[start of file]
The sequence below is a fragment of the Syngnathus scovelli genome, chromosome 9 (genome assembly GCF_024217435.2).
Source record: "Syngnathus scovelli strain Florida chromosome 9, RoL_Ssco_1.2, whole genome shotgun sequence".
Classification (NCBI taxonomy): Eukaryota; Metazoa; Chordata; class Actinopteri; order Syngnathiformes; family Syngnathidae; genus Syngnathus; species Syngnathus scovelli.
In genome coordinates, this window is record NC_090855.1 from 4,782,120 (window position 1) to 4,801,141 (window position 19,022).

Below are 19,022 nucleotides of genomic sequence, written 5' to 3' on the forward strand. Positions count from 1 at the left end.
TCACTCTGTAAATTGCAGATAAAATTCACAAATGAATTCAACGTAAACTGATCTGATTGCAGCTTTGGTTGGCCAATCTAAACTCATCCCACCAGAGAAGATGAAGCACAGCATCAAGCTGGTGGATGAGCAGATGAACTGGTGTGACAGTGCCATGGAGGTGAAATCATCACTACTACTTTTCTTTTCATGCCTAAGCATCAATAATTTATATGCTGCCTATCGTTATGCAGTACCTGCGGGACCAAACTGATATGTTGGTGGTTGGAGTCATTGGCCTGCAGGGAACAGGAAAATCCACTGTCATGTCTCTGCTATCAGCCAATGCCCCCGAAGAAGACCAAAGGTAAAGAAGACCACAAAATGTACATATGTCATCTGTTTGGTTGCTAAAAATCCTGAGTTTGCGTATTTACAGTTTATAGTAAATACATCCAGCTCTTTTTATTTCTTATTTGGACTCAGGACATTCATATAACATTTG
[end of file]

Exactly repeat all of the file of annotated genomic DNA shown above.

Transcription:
The sequence below is a fragment of the Syngnathus scovelli genome, chromosome 9 (genome assembly GCF_024217435.2).
Source record: "Syngnathus scovelli strain Florida chromosome 9, RoL_Ssco_1.2, whole genome shotgun sequence".
Classification (NCBI taxonomy): Eukaryota; Metazoa; Chordata; class Actinopteri; order Syngnathiformes; family Syngnathidae; genus Syngnathus; species Syngnathus scovelli.
In genome coordinates, this window is record NC_090855.1 from 4,782,120 (window position 1) to 4,801,141 (window position 19,022).

Below are 19,022 nucleotides of genomic sequence, written 5' to 3' on the forward strand. Positions count from 1 at the left end.
TCACTCTGTAAATTGCAGATAAAATTCACAAATGAATTCAACGTAAACTGATCTGATTGCAGCTTTGGTTGGCCAATCTAAACTCATCCCACCAGAGAAGATGAAGCACAGCATCAAGCTGGTGGATGAGCAGATGAACTGGTGTGACAGTGCCATGGAGGTGAAATCATCACTACTACTTTTCTTTTCATGCCTAAGCATCAATAATTTATATGCTGCCTATCGTTATGCAGTACCTGCGGGACCAAACTGATATGTTGGTGGTTGGAGTCATTGGCCTGCAGGGAACAGGAAAATCCACTGTCATGTCTCTGCTATCAGCCAATGCCCCCGAAGAAGACCAAAGGTAAAGAAGACCACAAAATGTACATATGTCATCTGTTTGGTTGCTAAAAATCCTGAGTTTGCGTATTTACAGTTTATAGTAAATACATCCAGCTCTTTTTATTTCTTATTTGGACTCAGGACATTCATATAACATTTG